Fundraising campaign a success to create statue of Col. Oldham
County judge hopes to unveil it
at 2018 Oldham County Day
LA GRANGE, Ky. (September 2017) – Next summer, Oldham County Judge-Executive David Voegele said he hopes to commemorate a piece that serves as more than just a decoration on the courthouse plaza, but as a lesson to Oldham County residents about their heritage.
The plan to erect a commemorative statue of Revolutionary War officer Col. William Oldham in front of the Oldham County Courthouse has been under way since 2016, with earlier plans projecting its installation date just before Oldham County Day 2017. While Oldham residents will have to wait until next year’s Oldham County Day to see it installed, Voegele reports that fundraising for the statue has exceeded the Oldham County Fiscal Court’s expectations.
Voegele initially needed $135,000 to fund the project. Through selling limited edition Col. Oldham coins at $35 each, Voegele was able to raise $145,834 by this past summer. $134,000 will go to Louisville sculptor Matt Weir to create the statue, while the rest will cover the costs of moving the statue and for accompanying plaques. Voegele says that it’s uncertain if Fiscal Court will have money left over after the project is completed, and that there’s no current plan on how the extra funds would be used.
This is the rendering of a statue of Revolutionary War Col. William Oldham, after whom the county was named.
The statue itself will be made of bronze and stand at six feet tall, sitting upon a three-foot tall base of white limestone. Voegele plans on placing the statue front and center from the Oldham County Courthouse in a circular area currently being used as a flowerbed. One or more plaques outlining the history of Col. Oldham and another in gratitude of the project’s donors will accompany the statue. Voegele said he hopes to have an unveiling ceremony for the statue and include Revolutionary War re-enactors in the 2018 Oldham County Day parade.
• Oldham County Day is scheduled for July 21, 2018. To see more of Matt Weir’s work, visit www.mweirworks.com.
This was all a product of a simple moment of inspiration for Voegele, who said, “The idea just came to me one day.”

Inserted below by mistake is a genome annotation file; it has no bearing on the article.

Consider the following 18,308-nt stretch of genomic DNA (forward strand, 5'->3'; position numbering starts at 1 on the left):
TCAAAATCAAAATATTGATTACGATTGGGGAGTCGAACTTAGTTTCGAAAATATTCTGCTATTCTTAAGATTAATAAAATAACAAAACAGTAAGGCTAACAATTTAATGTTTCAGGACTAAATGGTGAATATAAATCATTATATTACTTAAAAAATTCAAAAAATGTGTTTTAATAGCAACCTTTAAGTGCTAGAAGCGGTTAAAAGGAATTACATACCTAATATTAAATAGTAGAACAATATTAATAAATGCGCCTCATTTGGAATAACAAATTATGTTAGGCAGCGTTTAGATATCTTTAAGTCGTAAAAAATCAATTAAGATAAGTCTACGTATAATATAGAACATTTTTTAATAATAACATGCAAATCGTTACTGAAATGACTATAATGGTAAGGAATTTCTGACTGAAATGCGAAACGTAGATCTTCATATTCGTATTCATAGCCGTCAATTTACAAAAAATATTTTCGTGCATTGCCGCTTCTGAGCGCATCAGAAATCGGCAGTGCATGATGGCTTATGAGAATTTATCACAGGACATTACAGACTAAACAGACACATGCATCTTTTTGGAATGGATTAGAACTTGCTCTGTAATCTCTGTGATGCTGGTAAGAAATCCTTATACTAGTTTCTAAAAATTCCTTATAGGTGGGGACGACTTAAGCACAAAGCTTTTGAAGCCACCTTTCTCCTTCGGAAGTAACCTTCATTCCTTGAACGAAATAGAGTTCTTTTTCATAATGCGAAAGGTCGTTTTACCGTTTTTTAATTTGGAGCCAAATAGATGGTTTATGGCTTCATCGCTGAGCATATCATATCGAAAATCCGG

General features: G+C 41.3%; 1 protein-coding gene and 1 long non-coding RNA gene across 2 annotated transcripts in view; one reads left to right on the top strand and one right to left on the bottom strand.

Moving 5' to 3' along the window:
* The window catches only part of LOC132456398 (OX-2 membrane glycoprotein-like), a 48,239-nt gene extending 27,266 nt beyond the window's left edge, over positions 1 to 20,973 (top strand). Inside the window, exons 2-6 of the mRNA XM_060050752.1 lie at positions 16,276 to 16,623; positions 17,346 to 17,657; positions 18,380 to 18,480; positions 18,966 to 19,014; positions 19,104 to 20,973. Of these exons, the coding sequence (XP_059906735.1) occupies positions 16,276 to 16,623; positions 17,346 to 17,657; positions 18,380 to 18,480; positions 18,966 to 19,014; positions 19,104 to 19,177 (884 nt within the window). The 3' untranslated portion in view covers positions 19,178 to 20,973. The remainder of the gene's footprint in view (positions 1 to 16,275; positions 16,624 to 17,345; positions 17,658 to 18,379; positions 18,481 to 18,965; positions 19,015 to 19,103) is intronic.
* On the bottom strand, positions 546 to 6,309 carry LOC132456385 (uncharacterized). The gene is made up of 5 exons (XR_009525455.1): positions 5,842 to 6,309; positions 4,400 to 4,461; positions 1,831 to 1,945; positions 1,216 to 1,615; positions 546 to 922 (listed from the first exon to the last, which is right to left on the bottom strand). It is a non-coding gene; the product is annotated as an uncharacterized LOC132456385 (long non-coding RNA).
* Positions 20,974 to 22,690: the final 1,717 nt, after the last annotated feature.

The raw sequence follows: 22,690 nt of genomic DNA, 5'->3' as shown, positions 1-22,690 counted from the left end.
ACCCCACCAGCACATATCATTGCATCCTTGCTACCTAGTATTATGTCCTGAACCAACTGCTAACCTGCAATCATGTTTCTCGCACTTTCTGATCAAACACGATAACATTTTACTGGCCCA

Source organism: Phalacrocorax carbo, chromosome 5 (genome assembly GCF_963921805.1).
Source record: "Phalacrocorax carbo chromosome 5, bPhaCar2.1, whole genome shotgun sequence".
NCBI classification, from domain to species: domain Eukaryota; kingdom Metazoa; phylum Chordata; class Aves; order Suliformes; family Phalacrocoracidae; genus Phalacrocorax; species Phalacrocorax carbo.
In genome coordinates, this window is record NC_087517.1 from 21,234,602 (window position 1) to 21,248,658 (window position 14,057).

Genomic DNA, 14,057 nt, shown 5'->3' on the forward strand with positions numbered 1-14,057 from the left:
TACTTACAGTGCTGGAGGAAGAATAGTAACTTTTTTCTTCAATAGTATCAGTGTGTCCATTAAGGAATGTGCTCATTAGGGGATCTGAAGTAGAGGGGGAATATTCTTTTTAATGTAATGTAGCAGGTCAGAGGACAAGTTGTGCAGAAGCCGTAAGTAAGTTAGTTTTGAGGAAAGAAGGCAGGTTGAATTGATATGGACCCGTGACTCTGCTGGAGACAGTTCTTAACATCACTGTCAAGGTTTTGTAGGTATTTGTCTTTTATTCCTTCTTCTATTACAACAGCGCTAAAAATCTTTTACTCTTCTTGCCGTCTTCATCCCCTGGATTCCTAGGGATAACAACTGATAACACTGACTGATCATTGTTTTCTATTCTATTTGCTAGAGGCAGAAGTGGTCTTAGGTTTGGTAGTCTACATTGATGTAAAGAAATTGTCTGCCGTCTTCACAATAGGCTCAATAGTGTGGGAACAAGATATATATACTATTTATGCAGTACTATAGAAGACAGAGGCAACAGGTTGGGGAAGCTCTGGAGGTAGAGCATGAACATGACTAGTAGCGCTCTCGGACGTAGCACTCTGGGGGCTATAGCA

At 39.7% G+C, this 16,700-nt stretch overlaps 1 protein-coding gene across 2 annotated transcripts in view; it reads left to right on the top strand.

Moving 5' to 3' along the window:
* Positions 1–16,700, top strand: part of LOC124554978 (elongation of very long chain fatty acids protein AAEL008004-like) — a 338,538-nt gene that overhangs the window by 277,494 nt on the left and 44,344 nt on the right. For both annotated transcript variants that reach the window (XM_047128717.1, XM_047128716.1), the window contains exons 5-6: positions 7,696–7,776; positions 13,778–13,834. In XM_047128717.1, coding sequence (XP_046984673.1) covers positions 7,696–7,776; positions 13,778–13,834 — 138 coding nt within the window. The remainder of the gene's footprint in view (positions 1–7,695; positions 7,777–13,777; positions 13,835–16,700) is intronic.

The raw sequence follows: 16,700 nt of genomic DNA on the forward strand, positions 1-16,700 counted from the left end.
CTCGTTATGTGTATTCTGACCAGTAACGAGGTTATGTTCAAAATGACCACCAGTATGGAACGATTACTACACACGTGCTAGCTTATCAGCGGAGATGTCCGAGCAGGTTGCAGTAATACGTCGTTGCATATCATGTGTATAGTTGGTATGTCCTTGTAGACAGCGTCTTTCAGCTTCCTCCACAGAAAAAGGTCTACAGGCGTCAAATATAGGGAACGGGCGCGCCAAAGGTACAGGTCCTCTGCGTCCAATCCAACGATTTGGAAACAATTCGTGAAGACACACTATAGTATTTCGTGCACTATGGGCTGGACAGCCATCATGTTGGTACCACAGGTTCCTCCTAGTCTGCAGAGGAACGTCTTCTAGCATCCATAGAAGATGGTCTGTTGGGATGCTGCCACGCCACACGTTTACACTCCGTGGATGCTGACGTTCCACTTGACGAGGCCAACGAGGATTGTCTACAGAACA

Voegele took the initiative to learn more about Oldham after noticing the poor shape of a bronze plaque in memory of Oldham on the courthouse lawn. The sign had been sitting there for many years and became what he referred to as “lopsided,” needing repair work. Voegele then entertained the idea of a proper memorial for Oldham.
“As I asked around, I found that many people didn’t know who our county was named after or who was involved with its history,” Voegele recalls.
Because of this, it didn’t take long before he began researching Oldham’s family history, participation in the Revolution and his service in the area after the war. No books and the winter of 1777-1778 at Valley Forge. After the war, Col. Oldham retired to the Falls of Ohio with his brother, Samuel. William then spent time as the sheriff of what was then Jefferson County, Va. (encompassing present-day Oldham County), where he was thought of as a “brave and industrious person.” Afterward, he was appointed to lead the Kentucky militia on an expedition into the Northwest Territory – a mission that led him to his eventual demise. On Nov. 4, 1791, Col. Oldham was one of approximately 600 U.S. soldiers killed at St. Claire’s Defeat (or the “Battle of the Wabash”) against a confederation of Native Americans. Col. Oldham’s body was not recovered after the battle; his wife and four children only received his watch, chain and a will that granted them the property. Thirty years later, in 1823, Oldham County was formed and named in his honor.
Though not much is known about Col. Oldham or his appearance, Weir went to considerable lengths to create an authentic representation. To get an idea of what Oldham may have looked like, Weir had his friend and distant nephew of Oldham, Will Oldham, model for him in period-appropriate clothing. He also studied family photo albums and created what’s called a lifecast mold of Will’s face (a three-dimensional model) to get an understanding of the family’s physical traits.
Weir says he’s also aiming to capture the same sense of an early American pioneer that can be seen in representations of Daniel Boone and George Rogers Clark.
“How I really captured him was in a relatively informal pose on top of what I’m calling an unfinished column,” he says. “It’s unfinished in the sense that it’s being carved out of this rough quarry block. That’s sort of my symbolic touch on how Oldham’s own life and contributions were cut short.”
Once the statue is moved from Weir’s studio in Germantown to its permanent site in front of the courthouse, Voegele said he hopes it will serve as a lesson to many residents about their heritage. “Learning history was emphasized more when I was younger,” Voegele says, noting that history can become misrepresented or forgotten when it isn’t passed down to younger generations. “Many people have told me that they’ve lived in Oldham County their entire lives and didn’t know anything about this.” Voegele says. “I’m trying to reverse that here for our younger people, and have our community members bring back a little of the history of how our country progressed and those who lost their lives along the way.”
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